In what could only be termed providential, I found a translation of a book of stories drawn from Ibn Kathir’s Al-Bidayah Wan-Nihayah (The Beginning and the End). The author was born in AD 1300 and died in AD 1373. A Sunni scholar and historian of great repute, Ibn Kathir hailed from the Shafi’i school of Islamic law and lived during the reign of the Mamluk Sultanate in Syria.

Suddenly I knew where to begin. And then, as it usually happens with each book I write, two characters—a cat and a camel, in this case—appeared from nowhere, and I had my epiphany on how to take the book forward.

This is a book for young readers. But it is also a book for anyone who wonders what the Quran contains, apart from the teachings of a religion. In fact, al-Quran literally means ‘the reading’; and how can a work that means this most beautiful of phrases be limited to just being a scripture? The wealth of its stories, and the lyricism, poetry and flow of its narrative make it as much a literary text as a holy book.

I have been told that I am entering dangerous territory. That, as a Hindu writing about the holy book of Islam, I’m inviting trouble. That to me smacks of prejudice more than anything else. How can any religion close its doors to someone who knows nothing of it? How does one learn about a religion unless one is given access to it?

And that is my only act of faith here. To lead from ignorance to the beginnings of knowledge; from prejudice to comprehension; and to reaffirm, in these times that are wreaked with discrimination and terror, that all religions are the same. That all religions just strive to make of us better human beings.

If only we would make an effort to understand their truth.

PS: The name of Prophet Muhammad’s mother is Amina.

September 2016

12 February 2017 

On “Dying” and “In Gratitude”

jenni-diski51hmou4betl-_sx311_bo1204203200_I’m writing a memoir, a form that in my mind plays hide-and-seek with the truth. It contains what I imagine and what I remember being told. Absolute veracity is what I am after. 

Jenni Diski In Gratitude 

Two women writers, Jenni Diski and Cory Taylor, are diagnosed with cancer and its inoperable. Trying to come to terms with the doctor’s grim prognosis is not easy. Suddenly time takes on a different meaning. Jenni Diski began a column for the London Review of Books once her cancer was diagnosed. It was a series a essays that were published reflecting on her life, her birth family, her writing, her school and most significantly her complicated relationship with the Nobel Prize winner, Doris Lessing, who took fifteen-year-old Jennifer Simmonds under her wing. The Australian writer Cory Taylor too spends a while in her memoir, Dying, remembering her mother and the choices she made. In both the memoirs what comes across clearly is that the two dying writers are reflecting upon their past but are also hugely influenced by and acknowledge the presence of the women who made the writers what they are. Jenni Diski had always nursed a desire to be a writer but had not been very focused about it till she met Doris Lessing and was introduced to her world of writers and other creative minds who always made interesting conversation and had ideas to offer. Cory Taylor discovered that her mother had had a dream to be a writer but never achieved it. She writes in Dying : “Writing, even if most of the time you are only doing it in your head, shapes the world, and makes it bearable. …I’m never happier than when I’m writing, or thinking about writing, or watching the world as a writer, and it has been this way from the start.” Three Australian writers including Benjamin Law wrote a beautiful obituary for Cory Taylor in the Guardian terming Dying as a “remarkable gift” for providing a vocabulary and invitation to speak about that “unmentionable thing”, a “monstrous silence” — death. ( 6 July 2016, http://bit.ly/2dPq0Mx ) These sentiments on writing and the gift of the memoir can probably be extended to Jenni Diski and In Gratitude too.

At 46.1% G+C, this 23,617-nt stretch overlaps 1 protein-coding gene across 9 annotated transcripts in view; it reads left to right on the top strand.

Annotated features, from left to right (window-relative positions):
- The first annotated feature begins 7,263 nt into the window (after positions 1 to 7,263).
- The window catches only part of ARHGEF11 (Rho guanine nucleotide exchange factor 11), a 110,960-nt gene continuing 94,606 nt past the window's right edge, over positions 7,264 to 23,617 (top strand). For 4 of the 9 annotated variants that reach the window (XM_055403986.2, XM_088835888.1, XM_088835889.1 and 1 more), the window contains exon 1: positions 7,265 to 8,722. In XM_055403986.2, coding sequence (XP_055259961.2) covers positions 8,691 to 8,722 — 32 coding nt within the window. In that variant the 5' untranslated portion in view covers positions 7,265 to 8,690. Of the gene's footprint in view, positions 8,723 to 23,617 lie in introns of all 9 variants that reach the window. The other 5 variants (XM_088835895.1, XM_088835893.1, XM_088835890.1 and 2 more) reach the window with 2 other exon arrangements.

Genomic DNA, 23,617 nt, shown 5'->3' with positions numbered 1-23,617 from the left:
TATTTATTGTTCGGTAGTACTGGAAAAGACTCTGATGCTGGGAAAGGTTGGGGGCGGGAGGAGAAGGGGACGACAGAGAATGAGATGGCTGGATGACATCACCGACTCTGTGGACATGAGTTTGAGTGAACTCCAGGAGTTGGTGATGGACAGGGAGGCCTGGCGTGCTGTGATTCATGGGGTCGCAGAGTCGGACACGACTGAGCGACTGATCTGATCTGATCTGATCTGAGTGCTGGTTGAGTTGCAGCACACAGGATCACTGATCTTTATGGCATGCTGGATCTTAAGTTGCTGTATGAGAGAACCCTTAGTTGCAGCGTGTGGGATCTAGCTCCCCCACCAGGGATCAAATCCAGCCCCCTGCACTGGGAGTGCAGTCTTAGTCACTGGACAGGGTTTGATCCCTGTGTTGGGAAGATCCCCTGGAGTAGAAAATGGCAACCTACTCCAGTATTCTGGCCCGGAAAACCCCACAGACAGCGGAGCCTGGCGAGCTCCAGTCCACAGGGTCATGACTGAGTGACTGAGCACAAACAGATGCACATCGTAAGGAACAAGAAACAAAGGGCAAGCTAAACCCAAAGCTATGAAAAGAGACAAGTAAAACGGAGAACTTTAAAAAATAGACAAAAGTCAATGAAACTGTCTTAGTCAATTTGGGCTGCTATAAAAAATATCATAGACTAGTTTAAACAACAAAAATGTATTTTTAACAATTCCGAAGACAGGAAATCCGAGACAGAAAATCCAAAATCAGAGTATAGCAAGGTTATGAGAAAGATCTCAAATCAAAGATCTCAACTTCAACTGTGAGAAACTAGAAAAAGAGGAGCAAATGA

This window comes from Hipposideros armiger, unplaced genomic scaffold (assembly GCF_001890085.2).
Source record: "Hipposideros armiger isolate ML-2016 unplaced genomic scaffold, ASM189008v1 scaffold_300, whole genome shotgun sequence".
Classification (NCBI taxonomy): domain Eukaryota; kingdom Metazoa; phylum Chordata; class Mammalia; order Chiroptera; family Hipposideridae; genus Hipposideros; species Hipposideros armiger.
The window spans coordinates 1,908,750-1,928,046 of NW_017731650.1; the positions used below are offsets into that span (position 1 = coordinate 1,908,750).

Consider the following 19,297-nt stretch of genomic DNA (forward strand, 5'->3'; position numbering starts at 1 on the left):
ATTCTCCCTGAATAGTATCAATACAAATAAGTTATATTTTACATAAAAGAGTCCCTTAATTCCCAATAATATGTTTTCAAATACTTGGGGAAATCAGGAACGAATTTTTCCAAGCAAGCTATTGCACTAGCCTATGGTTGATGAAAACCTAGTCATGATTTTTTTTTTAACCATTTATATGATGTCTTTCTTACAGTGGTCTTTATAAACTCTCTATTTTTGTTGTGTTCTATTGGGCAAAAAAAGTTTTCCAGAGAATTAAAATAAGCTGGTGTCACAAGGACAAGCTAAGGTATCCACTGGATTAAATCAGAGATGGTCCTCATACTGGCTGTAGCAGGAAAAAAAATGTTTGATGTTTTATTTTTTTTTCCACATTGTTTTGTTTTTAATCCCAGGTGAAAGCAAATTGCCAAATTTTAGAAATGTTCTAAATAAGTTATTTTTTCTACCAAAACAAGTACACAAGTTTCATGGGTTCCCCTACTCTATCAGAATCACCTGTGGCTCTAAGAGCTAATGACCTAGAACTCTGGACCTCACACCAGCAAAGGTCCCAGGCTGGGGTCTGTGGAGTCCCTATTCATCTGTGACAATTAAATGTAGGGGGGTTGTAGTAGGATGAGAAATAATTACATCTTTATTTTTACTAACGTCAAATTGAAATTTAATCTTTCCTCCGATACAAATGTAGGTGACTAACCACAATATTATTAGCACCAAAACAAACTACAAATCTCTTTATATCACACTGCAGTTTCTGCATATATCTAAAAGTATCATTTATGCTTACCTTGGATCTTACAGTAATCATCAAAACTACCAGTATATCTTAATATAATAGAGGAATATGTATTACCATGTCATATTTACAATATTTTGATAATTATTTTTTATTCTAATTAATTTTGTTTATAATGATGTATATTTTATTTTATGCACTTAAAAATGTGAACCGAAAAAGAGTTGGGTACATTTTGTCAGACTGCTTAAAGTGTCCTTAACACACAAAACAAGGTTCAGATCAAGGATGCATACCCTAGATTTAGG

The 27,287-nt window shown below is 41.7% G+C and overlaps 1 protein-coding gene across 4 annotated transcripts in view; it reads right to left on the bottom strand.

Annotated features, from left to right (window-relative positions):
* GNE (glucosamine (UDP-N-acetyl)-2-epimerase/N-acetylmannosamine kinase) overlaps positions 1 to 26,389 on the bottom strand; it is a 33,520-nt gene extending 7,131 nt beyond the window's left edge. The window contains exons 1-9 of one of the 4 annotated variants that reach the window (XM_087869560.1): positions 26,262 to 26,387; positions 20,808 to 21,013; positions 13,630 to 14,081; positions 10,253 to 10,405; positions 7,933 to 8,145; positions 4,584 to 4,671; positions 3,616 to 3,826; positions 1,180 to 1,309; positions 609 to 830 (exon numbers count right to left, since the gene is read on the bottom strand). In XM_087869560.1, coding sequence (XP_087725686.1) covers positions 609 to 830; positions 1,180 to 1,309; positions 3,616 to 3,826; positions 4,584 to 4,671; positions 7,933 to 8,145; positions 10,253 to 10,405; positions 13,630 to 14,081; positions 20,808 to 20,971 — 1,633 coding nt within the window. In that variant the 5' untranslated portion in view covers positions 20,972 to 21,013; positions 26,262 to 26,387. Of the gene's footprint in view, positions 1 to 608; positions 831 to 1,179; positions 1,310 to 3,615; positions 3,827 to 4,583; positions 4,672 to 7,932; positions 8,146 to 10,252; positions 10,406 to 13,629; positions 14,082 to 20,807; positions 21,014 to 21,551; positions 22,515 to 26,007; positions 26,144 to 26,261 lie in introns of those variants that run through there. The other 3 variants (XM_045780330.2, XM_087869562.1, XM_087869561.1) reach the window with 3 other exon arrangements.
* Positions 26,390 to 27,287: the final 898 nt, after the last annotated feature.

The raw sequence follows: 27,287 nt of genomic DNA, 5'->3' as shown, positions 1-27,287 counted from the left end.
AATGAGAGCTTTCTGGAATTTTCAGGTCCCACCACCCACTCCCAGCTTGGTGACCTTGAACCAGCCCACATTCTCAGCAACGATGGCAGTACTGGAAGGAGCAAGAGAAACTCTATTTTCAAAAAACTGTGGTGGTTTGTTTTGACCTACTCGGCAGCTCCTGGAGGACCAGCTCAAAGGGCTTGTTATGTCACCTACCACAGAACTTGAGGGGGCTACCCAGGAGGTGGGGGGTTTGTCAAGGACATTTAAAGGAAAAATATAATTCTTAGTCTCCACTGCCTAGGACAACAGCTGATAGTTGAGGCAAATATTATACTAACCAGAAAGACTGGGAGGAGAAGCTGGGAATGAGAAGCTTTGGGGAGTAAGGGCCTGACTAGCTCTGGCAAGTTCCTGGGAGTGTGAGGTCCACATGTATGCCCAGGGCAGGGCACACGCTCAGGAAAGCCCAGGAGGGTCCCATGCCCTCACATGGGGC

Apart from Jenni Diski’s and Cory Taylor’s preoccupation with writing and their evolution as writers what comes 41vdphgesjlthrough strongly in both memoirs is the tussle between secular and religious modes of coping with death and its rituals. Also how ill-prepared a secular upbringing makes an individual in understanding burial rites or managing one’s grief once a loved one departs. How does one mourn? The structures of religious rituals seem to take care of the moments of sorrow. There is much to do. Yet the challenge of speaking of death and the process of dying is not easy. Cory Taylor had even contemplated euthanasia and ultimately passed away in hospice care.